The choreographic details of the free dance try to underline the fact that Guignard is being “protected” from the horrors surrounding her as did Oskar Schindler with “his Jews.” The end of the program is intended to leave hope, which is the feel that the movie communicated to the ice dancers.
“I know it sounds quite obvious, but the main emotion we would like the audience to understand is the continuous agony that Jews, gypsies, homosexuals, and political opponents of the Nazi party were obliged to experience during those years,” Guignard explained. “This is something really hard to imagine for all those who live in countries with many rights, freedom and comforts.”
The team, which finished 14th at the 2014 Olympics, are also aiming for another go in 2018, and feel that their first participation will give them a bit of an advantage.
“Every experience we live during our life is important and modifies our being,” said Fabbri. “Sochi has definitely been one of those experiences that changed us as a couple more intensely, and we already feel that having competed there is helping us even now facing every obstacle on our path.”
“An Olympic experience is something that obviously changes you deeply,” Guignard agreed. “After such an important achievement, you can’t feel the same anymore…you feel more mature, stronger, and you are more aware of your abilities. Sochi was so great that we can’t wait to take part in another Olympic Game in two years!”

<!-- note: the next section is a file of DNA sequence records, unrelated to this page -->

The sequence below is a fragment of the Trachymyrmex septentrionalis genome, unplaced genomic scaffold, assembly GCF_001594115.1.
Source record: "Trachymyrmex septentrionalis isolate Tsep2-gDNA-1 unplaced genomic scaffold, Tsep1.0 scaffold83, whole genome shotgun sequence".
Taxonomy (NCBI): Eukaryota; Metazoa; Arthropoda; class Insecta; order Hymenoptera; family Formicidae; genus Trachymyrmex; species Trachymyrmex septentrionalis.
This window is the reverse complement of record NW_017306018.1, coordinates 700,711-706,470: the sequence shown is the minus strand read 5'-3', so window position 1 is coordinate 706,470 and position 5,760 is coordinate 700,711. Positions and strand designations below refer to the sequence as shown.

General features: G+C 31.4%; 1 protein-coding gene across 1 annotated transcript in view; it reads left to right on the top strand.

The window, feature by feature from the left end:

The ice dancers look up to their friendly and strong rivals, Anna Cappellini and Luca Lanotte, who train at another rink. Both Fabbri and Guignard feel that they helped push them to their limits. Guignard and Fabbri are also inspired by USA’s Meryl Davis and Charlie White, as well as Tessa Virtue and Scott Moir of Canada.
“Could you imagine a mix between the power, the energy and the acrobatic skills of Davis and White and the elegance, connection and artistry of Virtue and Moir?” posed Guignard. “It would be amazing! Even though they inspire me differently, these are the two couples I definitely admire the most!”
Fabbri feels it’s impossible not to split the discipline of ice dance in two different eras regarding the old and new judging system.
“As far as the old judging system is concerned, I would say that the couple I look up to the most is Jayne Torvill and Christopher Dean,” he said. “They have been responsible for incredibly innovative programs, and this shows in many of the recent programs you see now. You can find many transitions or steps inspired by what they were already doing 30 years ago.”
The team is currently coached by Barbara Fusar-Poli and Igor Shpilband, and split their training time between Milan, Italy, Novi, Michigan, and Moscow, Russia.
“I remember that when I first came to Italy to start my partnership with Marco I was a little bit intimidated by Barbara,” Guignard confessed, chuckling. “I didn’t know her at all, and the only image I had of her was that of the end of her original dance at the 2006 Olympic Games in Turin where it looked like she would have liked to ‘kill Maurizio (Margaglio). “However, if you have the opportunity of knowing Barbara, you can discover a really strong person with an incredibly competitive behavior, but at the same time she is also loving and really funny. She is the perfect compromise between hard-work and amusement on the ice!”
Fabbri agreed, adding: “Barbara is a winner, so like every winner she always wants more and more and she is never fully satisfied. This has been the key of her success as an athlete and she is following the same path as a coach. Despite this, lessons with her are never unbearable as she is incredible at motivating skaters and she is able to perfectly mix the hard work with a light training atmosphere.”